SO SO disappointed with SONOS, APPS absolutely useless, which makes the system useless

  • 12 August 2020
  • 33 replies
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I haven’t bothered to go digging, but presumably later Creston models do support an Android version recent enough to run Sonos S2?

Yes, but they don’t support the legacy lighting & control systems already installed throughout buildings. For example, our building runs Crestron, (Sonos), Philips Dynalite, SilentGliss, CoolAutomation, Chamberlain MyQ & some alarm system I can’t remember the name of. They all integrate & are controllable through the Crestron touch panels. The new Crestron systems (which run S2) don’t support Dynalite, and that’s fine. Crestron has committed to supporting the older systems for a long time to come, because they understand that buildings aren’t upgraded as often as phones. Sonos should have understood that before they committed to supporting/partnering with a system that integrates into a bulding.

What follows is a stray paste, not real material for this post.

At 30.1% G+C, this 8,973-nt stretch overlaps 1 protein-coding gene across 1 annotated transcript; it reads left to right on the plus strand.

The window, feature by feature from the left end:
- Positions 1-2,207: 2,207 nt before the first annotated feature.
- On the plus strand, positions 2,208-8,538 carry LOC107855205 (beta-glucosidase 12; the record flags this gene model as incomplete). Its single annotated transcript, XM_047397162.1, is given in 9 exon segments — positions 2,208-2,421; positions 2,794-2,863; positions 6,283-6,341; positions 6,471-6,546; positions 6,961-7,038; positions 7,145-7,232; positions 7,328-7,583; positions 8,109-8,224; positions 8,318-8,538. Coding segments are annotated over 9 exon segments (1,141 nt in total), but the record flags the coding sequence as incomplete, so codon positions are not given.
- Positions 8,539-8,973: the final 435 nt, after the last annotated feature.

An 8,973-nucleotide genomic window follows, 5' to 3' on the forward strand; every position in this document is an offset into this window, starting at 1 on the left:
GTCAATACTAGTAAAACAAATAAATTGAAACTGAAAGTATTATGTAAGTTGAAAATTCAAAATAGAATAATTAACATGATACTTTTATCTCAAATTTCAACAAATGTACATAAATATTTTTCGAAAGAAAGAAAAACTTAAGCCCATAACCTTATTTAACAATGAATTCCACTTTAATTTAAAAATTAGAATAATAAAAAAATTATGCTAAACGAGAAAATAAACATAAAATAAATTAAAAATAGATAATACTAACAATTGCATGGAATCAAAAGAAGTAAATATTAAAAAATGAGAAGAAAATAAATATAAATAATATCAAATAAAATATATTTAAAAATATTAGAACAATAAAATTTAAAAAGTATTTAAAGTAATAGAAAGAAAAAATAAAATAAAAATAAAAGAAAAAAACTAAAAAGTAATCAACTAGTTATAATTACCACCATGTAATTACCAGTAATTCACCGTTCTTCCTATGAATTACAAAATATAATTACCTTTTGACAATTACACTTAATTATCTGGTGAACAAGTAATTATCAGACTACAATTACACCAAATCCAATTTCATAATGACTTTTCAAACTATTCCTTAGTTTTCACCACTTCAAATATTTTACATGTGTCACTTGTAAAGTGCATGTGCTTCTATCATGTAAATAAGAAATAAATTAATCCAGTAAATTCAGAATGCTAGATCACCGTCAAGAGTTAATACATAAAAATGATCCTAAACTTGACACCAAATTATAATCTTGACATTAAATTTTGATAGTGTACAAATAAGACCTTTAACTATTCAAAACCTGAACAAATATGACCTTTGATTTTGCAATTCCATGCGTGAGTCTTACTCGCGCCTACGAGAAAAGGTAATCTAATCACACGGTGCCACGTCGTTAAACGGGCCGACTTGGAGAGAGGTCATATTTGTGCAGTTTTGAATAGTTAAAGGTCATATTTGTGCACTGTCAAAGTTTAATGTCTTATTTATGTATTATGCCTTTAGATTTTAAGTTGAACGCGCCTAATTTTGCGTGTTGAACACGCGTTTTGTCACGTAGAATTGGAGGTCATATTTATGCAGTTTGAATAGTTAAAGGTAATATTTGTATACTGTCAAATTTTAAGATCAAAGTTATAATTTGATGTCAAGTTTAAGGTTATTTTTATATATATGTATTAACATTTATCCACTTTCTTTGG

Sonos should have understood that before they committed to supporting/partnering with a system that integrates into a bulding.

Hindsight is a great thing, but Sonos clearly couldn’t be held back by such legacy issues now otherwise their very business survival could be at risk.

It appears that the only solution would be to back-port S2 onto older Android versions. Doubtless there are technical reasons -- such as the advantages they’ve taken of the evolution of the operating system -- why this is difficult. 

Commercially it might make sense for Crestron to fund some such semi-bespoke development, but I dare say that’s already been considered.